It does not look like you have any code in your script for handling a button. From your script, it looks like you might have created it using the “Sequence” tab of the Maestro Control Center, which does not handle buttons or inputs directly. You could use that to get a starting point, then add the button logic to it in the “Script” tab. You can find an examples for handling buttons or switches in the “Example Scripts” section of the Maestro user’s guide.

If you try adding the button logic to your script and run into problems or more specific questions, you can post an updated script here with what you have tried and I would be glad to help troubleshoot.


Figured it out, you search machine sucks.

Got this, just unsure of the switch as it does not work on the Maestro 6.
0000: 067900 – goto main_loop # Run the main loop when the script starts (see below).
0003: –
0003: – # This subroutine returns 1 if the button is pressed, 0 otherwise.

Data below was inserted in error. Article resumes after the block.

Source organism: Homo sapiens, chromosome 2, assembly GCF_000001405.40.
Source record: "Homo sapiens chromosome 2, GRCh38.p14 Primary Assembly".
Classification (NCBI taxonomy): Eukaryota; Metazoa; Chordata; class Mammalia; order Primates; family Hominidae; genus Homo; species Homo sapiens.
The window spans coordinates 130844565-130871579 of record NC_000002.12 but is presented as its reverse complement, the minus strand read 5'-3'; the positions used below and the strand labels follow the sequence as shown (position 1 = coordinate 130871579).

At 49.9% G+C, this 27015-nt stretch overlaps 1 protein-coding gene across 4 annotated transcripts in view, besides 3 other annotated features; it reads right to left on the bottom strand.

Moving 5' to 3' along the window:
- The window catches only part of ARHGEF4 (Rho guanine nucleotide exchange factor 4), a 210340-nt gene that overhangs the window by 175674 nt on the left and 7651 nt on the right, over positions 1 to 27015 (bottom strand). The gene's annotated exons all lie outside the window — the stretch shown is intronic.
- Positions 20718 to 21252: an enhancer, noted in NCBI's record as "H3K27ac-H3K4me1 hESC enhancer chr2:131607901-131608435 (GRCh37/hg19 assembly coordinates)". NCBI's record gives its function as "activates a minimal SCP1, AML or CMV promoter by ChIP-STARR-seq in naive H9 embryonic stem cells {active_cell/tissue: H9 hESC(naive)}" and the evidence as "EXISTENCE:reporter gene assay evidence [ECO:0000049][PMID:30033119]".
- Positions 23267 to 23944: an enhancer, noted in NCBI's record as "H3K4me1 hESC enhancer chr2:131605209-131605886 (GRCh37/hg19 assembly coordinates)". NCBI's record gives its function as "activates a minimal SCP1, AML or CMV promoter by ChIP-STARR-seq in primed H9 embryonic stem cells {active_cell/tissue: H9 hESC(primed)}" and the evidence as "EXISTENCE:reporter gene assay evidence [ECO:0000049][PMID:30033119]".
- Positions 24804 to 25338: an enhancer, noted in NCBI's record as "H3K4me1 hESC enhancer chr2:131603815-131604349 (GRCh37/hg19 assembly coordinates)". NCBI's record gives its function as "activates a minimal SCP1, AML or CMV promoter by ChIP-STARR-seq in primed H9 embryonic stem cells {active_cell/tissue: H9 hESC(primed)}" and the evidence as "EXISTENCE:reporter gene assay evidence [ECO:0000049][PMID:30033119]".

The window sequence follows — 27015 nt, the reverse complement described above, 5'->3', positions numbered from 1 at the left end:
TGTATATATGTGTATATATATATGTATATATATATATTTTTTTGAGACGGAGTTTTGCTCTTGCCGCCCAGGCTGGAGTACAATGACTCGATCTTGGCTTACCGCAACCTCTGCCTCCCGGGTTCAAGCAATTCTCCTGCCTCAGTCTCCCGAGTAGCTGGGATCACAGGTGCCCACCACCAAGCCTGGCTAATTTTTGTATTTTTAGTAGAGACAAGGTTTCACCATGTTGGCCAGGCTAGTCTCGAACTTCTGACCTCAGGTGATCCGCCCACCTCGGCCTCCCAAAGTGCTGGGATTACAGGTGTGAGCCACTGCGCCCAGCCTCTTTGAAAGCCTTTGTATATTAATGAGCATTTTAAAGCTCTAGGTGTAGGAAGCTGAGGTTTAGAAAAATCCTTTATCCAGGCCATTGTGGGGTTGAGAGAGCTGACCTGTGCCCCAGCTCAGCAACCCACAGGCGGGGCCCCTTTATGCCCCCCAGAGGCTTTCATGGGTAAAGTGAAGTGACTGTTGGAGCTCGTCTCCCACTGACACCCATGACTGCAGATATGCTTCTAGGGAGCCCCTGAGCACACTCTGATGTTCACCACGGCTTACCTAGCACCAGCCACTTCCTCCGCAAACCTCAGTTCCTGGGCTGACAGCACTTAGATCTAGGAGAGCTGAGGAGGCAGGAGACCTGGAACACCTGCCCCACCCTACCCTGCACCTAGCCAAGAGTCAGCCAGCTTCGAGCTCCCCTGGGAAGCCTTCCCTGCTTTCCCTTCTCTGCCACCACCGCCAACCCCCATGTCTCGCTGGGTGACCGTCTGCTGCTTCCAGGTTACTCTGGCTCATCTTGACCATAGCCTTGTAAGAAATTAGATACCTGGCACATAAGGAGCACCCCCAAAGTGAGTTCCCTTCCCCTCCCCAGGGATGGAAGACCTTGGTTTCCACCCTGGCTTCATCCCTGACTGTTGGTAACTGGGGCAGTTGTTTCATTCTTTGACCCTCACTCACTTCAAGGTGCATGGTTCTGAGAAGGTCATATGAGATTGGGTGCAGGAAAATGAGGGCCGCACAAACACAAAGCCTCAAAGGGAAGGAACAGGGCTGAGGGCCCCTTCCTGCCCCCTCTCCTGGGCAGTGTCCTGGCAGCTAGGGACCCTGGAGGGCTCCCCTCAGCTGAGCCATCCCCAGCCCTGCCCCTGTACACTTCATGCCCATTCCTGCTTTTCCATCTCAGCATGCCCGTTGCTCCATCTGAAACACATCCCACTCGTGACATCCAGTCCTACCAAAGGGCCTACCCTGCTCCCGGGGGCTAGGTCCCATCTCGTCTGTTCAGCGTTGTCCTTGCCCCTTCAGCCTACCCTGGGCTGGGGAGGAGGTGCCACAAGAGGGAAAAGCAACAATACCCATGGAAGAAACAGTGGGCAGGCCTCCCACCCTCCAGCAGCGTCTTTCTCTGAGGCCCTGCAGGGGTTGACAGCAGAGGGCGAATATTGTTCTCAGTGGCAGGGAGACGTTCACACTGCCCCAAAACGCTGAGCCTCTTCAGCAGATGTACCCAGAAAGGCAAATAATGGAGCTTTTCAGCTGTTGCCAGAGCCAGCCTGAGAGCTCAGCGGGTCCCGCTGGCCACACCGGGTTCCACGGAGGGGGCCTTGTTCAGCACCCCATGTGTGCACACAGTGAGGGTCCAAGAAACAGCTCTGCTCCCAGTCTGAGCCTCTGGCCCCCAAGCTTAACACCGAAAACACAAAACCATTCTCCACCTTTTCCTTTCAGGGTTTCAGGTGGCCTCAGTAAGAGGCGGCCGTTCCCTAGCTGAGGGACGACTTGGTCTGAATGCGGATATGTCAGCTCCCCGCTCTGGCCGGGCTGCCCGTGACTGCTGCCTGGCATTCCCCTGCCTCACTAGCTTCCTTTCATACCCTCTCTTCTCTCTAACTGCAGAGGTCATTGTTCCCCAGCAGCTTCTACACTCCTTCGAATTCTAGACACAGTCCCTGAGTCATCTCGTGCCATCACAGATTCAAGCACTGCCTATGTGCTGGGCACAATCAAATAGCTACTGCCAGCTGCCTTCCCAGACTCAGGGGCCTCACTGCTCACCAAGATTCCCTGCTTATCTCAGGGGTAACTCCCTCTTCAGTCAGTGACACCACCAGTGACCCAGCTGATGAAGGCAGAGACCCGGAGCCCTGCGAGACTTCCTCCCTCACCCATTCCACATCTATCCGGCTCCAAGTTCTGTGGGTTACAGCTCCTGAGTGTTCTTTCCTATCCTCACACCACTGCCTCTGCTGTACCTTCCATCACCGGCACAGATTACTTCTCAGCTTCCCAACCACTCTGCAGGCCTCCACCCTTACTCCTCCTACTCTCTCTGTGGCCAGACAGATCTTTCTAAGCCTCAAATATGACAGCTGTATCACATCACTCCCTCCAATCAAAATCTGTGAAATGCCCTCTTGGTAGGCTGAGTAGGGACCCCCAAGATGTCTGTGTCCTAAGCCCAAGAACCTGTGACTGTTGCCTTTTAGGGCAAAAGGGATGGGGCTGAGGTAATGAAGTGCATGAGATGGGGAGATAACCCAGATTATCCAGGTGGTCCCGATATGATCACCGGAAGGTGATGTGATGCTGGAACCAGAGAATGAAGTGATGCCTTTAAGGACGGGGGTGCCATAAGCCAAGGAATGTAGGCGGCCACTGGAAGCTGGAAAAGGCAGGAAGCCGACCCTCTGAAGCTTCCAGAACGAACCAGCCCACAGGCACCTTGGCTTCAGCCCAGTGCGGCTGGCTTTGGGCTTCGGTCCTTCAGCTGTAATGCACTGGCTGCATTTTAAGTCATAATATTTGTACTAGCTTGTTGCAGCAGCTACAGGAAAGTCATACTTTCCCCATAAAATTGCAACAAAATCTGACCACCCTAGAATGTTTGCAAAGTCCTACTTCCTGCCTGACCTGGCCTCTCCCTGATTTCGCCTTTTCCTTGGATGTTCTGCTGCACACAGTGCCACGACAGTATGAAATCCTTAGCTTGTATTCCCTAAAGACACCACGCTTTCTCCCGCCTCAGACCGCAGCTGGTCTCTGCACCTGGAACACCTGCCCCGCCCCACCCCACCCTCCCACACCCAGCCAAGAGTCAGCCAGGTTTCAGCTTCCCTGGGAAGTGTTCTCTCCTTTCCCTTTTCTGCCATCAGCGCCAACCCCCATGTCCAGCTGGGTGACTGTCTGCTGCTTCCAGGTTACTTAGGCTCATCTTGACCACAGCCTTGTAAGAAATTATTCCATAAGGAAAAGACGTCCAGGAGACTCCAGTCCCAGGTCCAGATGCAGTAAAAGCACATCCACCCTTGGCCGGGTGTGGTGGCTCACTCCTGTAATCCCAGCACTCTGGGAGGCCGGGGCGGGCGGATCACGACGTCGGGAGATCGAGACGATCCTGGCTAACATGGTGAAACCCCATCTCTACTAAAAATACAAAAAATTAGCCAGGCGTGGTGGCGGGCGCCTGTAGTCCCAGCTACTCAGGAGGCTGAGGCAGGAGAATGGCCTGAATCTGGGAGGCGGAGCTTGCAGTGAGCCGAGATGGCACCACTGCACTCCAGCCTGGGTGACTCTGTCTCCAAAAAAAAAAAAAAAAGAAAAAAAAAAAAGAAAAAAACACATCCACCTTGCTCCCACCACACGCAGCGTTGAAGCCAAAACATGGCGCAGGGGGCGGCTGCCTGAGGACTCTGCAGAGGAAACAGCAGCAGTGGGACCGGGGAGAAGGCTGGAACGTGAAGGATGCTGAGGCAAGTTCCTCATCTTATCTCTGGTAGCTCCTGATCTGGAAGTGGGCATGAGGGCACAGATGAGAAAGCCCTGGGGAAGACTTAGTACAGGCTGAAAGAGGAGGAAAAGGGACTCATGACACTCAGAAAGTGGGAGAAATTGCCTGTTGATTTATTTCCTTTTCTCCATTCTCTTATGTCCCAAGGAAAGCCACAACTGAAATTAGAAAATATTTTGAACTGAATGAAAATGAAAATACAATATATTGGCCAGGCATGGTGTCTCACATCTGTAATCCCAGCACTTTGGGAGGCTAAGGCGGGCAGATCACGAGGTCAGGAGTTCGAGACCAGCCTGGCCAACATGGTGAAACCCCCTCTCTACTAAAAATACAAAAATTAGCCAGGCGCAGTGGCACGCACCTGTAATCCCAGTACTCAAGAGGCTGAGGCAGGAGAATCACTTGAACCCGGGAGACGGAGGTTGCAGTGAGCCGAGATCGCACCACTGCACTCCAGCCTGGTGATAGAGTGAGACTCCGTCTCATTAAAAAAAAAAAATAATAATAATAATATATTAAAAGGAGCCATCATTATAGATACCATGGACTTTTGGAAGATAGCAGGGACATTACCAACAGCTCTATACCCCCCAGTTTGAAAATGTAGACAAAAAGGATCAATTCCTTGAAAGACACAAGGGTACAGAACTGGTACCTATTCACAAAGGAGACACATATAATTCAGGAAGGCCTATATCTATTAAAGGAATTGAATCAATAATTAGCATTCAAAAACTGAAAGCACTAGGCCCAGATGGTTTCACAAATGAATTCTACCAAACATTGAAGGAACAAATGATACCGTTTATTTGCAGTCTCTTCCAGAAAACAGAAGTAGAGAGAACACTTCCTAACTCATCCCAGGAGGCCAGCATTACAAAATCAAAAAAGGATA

0003: – # To convert the input value (0-1023) to a digital value (0 or 1) representing
0003: – # the state of the button, we make a comparison to an arbitrary threshold (500).
0003: – # This subroutine puts a logical value of 1 or a 0 on the stack, depending
0003: – # on whether the button is pressed or not.
0003: – sub button
0003: 02002E01F40128 – 0 get_position 500 less_than
000A: 05 – return
000B: –
000B: – # This subroutine uses the BUTTON subroutine above to wait for a button press,
000B: – # including a small delay to eliminate noise or bounces on the input.
000B: – sub wait_for_button_press
000B: 82 – wait_for_button_open_10ms
000C: 83 – wait_for_button_closed_10ms
000D: 05 – return
000E: –
000E: – # Wait for the button to be NOT pressed for at least 10 ms.
000E: – sub wait_for_button_open_10ms
000E: 09 – get_ms # put the current time on the stack
000F: – begin
000F: – # reset the time on the stack if it is pressed